Cook County State’s Attorney Kim Foxx gave address.
The first group of students in North Park’s innovative School of Restorative Arts program graduated last June, cheered on by their jubilant families in a ceremony at Stateville Correctional Center in Joliet, Ill.
The ceremony was attended by North Park President Mary K. Surridge and presided over by Seminary Dean Dave Kersten. The featured Commencement speaker was Kim Foxx, Cook County State’s Attorney. “What North Park University understood with this program is that we achieve our highest calling as a community when those who have the least among us are leading the charge to get us there,” Foxx said. “We are interconnected. We are one another.”
The program, initiated by Seminary leadership seven years ago, is designed to provide an education in theology to the “most invisible, most impacted by intersecting social ills—poverty, racism, abuse.”
Although other universities have prison- based educational programs, North Park’s is the only one to offer a master’s degree. Coursework includes Bible studies and theology as well as classes on race relations, non-violent communication skills, and conflict resolution.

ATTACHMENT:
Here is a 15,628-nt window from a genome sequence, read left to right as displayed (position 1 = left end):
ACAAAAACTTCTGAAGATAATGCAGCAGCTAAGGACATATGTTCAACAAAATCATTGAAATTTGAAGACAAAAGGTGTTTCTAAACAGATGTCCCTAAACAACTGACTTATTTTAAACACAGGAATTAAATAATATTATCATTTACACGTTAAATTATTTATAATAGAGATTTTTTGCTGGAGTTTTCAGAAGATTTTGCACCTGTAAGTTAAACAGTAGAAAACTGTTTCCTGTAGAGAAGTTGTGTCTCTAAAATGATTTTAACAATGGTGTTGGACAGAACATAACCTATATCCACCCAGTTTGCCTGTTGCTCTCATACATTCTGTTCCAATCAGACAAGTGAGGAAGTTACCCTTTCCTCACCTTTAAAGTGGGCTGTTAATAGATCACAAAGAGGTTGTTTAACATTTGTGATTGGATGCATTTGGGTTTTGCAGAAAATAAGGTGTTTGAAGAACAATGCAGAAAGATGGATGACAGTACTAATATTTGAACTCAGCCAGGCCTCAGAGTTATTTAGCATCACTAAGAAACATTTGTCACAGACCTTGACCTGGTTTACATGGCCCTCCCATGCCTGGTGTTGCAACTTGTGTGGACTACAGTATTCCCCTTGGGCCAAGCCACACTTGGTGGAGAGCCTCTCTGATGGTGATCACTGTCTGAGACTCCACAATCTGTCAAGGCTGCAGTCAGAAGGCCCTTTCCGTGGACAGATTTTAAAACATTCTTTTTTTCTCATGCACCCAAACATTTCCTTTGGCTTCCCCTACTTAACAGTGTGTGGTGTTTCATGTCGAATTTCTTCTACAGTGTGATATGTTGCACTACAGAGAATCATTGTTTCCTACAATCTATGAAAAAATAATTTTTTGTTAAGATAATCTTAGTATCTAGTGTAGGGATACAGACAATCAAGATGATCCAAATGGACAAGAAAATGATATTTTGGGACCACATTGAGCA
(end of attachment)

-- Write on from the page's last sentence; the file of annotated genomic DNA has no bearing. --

As part of the program, which is open to both free and incarcerated students, graduates receive a Master’s in Christian Ministry with Restorative Arts degree. This year, the free four-year program was offered to 80 men at Stateville and 20 women at Logan Correctional Center in Lincoln, Ill.
“Let today’s event be an example of what happens when opportunities are created, potentials are unignored, and complete restoration is always the aim of justice,” said Jamal Bakr, one of the program’s graduates who spoke during the ceremony. “Our potential is not defined by our worst mistakes.”